Hey, all. I've been recording the local orchestra for NPR broadcasts, and now the best local choir want in on the act. I've recorded orchestra with choir a couple of times with decent results, capturing everything in my main front pair plus a pair of spots on the choir that were barely needed. But I'm wondering if I should change my approach a bit for what is essentially a choir performance with orchestra accompaniment. Do most people treat them the same, or is it common to use a more choir-centric mic setup when it's the choir's turn to shine?
Sounds like you're doing well down there!

I'm about to record an annual concert featuring a few hundred in the choir with full orchestra. Four mics over the choir, corresponding roughly to its four sections, get mixed in (~10-15%) with a main pair. (Space considerations put the main pair a little far from stage, so the pair alone is a touch heavy on orchestra.) I'm not sure that I'd mic "choir-centric" material differently, except positioning of the main pair, as I leave it to the director to manage balance of voice and instrument no matter the material.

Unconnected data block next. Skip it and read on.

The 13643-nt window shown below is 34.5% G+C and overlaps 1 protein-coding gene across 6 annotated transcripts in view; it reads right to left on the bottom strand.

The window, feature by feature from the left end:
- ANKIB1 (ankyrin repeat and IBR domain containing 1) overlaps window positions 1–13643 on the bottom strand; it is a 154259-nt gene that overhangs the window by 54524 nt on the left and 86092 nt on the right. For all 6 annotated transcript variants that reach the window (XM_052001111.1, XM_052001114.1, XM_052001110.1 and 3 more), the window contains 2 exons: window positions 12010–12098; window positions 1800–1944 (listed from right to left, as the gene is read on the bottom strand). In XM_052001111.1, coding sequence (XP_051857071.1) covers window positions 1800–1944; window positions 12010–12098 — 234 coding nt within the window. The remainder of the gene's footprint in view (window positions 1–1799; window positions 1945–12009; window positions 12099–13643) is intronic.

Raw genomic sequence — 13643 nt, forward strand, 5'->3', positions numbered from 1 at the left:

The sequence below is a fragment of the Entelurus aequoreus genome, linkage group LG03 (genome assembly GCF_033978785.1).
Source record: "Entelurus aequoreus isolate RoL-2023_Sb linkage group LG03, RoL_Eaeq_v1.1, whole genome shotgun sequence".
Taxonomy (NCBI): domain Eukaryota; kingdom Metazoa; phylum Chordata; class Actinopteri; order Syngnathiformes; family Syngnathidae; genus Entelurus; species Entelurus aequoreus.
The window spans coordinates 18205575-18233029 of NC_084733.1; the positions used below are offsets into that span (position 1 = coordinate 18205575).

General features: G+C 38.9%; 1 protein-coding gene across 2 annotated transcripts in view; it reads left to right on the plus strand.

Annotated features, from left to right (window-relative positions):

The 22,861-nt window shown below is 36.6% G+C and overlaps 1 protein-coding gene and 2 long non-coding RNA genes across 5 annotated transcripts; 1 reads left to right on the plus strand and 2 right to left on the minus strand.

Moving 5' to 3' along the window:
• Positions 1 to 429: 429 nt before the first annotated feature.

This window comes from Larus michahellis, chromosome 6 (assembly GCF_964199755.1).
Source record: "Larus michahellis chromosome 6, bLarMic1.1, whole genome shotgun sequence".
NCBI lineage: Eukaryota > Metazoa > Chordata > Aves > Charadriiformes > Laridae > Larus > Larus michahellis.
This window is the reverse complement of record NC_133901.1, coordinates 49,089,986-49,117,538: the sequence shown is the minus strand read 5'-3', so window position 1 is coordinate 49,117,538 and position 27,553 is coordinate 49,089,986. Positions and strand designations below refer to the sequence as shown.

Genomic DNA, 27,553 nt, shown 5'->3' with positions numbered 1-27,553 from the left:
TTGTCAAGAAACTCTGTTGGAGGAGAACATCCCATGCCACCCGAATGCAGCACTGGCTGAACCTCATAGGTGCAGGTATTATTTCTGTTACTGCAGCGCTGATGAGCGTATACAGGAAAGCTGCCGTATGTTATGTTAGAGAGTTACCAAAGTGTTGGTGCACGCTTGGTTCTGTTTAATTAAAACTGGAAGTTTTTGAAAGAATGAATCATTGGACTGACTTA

Old 6th December 2017
  #4
Lives for gear
 

Quote:
Originally Posted by avillalta View Post
Think of it this way: It's still a band in a room with a conductor/director. The latter being responsible for the balance between voices and orchestra. You just have to make sure you don't get in the way.

I'd make sure I have enough coverage of both, but I'd still get out from under my cans and listen to hear what it sounds like in the hall. If it's blended well there, then it better be blended well in my cans. I'd mic the chorus with 2-4 mics depending on how they're physically laid out (especially since they sound like they're the paying client), but your main array should ideally be capturing the whole of the ensemble.